For similar reasons, I think it is important to include and emphasize the historically overlooked contributions of women, LGBT people, and people of colour to both the production and study of music. In the case of early music, this translates to more emphasis on women composers and performers, period expressions of gender and sexuality, and more attention to the role of music in the early history of European colonialism and conversion in the New World and elsewhere. I have been studying Japanese for several years and hope to make use of it to further this last discussion, including future projects on the polyphony sung brought by the Jesuits to early modern Japan and on cultural exchange between Japan and Italy following the Meiji restoration.

I believe it is also essential for music scholars to communicate this message of diversity to the broader public as a corrective to the idea that musicology is only about the worship of dead German masters. I expressed as much in a public response to an article by Montreal Gazette music critic Arthur Kaptainis on the 2014 AMS meeting in Milwaukee, which was reprinted on the AMS blog Musicology Now.[i]

Diversity within the Profession

It is my sincere hope that the security of a tenure-track position (and ultimately tenure) will allow me the security and institutional standing to work for the promotion of diversity within the profession of academic music scholarship. This would entail not only a commitment to continued emphasis on diversity in traditional hiring practices, but also for increased institutional support for adjuncts and contingent labour, who are disproportionally women and people of colour. I would also work to ensure that, whenever possible, relevant issues of diversity are accounted for in the programming of colloquia and professional conferences. As an ever smaller percentage of scholars enjoy the protections of the tenure system, it will only become more important that those who are able to do so continue to advocate on behalf of those whose positions are more precarious. Particularly worthy of consideration are the points raised by Alison Mountz et al. in a forthcoming article in ACME: the additional burden of service work faced by minorities as they are (paradoxically) needed to represent the interests of their minorities on committees, the necessity for new means of professional evaluation that take into account work that is important (if difficult to quantify), and a system that recognizes the value of “slow scholarship” rather than penalizing it. [ii]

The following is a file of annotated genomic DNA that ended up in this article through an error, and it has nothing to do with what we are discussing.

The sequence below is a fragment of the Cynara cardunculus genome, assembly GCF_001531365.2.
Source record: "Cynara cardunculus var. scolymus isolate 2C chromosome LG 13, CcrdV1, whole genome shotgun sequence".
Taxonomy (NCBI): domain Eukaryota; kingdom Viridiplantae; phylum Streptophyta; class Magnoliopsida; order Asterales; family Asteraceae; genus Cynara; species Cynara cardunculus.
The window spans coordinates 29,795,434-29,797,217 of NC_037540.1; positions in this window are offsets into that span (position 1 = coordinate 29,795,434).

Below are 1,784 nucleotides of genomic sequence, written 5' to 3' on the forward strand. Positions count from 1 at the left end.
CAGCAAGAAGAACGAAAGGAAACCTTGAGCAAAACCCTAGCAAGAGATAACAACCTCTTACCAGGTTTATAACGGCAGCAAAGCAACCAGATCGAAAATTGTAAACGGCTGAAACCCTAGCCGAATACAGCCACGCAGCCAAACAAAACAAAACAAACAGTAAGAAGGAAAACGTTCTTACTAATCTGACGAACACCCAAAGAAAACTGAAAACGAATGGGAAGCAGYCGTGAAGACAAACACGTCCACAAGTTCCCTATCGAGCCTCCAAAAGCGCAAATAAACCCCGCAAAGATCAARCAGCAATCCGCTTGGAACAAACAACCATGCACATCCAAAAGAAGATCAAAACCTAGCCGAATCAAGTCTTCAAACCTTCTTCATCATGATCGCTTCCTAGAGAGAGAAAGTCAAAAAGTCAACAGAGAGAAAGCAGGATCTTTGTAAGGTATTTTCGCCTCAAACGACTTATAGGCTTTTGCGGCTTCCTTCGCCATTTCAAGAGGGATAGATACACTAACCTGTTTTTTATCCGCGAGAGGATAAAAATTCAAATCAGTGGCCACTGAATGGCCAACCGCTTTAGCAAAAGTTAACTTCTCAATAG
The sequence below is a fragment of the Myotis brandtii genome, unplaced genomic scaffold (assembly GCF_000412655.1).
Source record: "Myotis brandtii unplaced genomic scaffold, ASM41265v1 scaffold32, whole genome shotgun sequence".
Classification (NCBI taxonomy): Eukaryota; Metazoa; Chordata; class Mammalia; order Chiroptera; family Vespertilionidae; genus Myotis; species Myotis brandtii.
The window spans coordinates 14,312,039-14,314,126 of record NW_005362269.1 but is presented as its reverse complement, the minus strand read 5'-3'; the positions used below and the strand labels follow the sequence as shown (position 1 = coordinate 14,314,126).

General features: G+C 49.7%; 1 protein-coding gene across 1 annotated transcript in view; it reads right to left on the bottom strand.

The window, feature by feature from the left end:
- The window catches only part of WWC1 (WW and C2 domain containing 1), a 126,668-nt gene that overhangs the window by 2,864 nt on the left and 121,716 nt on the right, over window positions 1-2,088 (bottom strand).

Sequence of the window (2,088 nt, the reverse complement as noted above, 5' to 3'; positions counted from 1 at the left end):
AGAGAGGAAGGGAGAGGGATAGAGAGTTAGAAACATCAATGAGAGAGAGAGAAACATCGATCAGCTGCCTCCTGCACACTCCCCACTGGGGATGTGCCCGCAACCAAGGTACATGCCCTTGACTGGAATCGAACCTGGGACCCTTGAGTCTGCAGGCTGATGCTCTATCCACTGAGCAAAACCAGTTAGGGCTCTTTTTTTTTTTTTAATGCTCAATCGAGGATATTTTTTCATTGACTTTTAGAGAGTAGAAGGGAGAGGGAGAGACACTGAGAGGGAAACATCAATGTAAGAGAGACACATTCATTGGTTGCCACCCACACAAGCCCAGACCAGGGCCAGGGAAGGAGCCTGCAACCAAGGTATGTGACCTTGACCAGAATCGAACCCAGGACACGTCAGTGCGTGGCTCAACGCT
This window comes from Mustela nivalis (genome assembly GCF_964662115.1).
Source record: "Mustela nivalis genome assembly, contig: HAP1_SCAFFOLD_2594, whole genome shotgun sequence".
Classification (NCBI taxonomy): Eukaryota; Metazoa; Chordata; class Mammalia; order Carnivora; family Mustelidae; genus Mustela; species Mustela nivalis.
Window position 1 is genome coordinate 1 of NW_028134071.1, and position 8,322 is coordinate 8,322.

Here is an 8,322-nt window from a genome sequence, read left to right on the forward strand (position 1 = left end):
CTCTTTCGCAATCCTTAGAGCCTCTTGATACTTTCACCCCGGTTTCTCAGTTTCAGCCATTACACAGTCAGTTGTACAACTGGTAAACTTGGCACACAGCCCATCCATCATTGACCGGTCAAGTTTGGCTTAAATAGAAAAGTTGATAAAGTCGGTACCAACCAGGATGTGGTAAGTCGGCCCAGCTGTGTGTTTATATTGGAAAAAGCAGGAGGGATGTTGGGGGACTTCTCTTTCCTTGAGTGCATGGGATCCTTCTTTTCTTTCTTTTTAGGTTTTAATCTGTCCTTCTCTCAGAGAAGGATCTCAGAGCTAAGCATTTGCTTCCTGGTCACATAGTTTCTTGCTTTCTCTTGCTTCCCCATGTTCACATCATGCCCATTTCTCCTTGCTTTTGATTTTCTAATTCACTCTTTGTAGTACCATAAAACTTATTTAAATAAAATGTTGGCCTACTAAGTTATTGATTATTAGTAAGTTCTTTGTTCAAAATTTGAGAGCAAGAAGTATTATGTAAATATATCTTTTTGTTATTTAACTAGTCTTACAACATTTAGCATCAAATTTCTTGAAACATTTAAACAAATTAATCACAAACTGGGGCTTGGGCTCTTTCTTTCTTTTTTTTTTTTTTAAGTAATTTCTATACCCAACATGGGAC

Conclusion

Thanks in no small part to my background in the liberal arts, I believe very strongly that diversity—in the curriculum, in the student body, in the profession of scholarship—is foundation of the academic project. A community of teachers and scholars, all-encompassing in the diversity of its collective experience: universitas.

 

[i] Donnelly, Daniel. “What about the Beethovenz?” School of Doubt (4 Nov 2014), <http://schoolofdoubt.com/2014/11/04/what-about-the-beethovenz> Repr. Musicology Now (16 Nov 2014). <http://musicologynow.ams-net.org/2014/11/echoes-meeting-in-milwaukee.html>

[ii] Mountz et al. “For Slow Scholarship: A feminist Politics of Resistance through Collective Action in the Neoliberal University.” ACME: An International E-Journal for Critical Geographies, forthcoming. Currently available at https://www.academia.edu/12192676/For_Slow_Scholarship_A_Feminist_Politics_of_Resistance_through_Collective_Action_in_the_Neoliberal_University

 

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Dan

Dan

Dan has a PhD in historical musicology and has taught music history and theory at a major Canadian university. He mainly studies music from the Italian Renaissance when he's not busy performing stand-up comedy or playing JRPGs with his cat, Roy. He occasionally tweets as @incontrariomotu and blogs about geeky stuff at The Otaku Skeptic. He is also the glorious editor-in-chief of School of Doubt.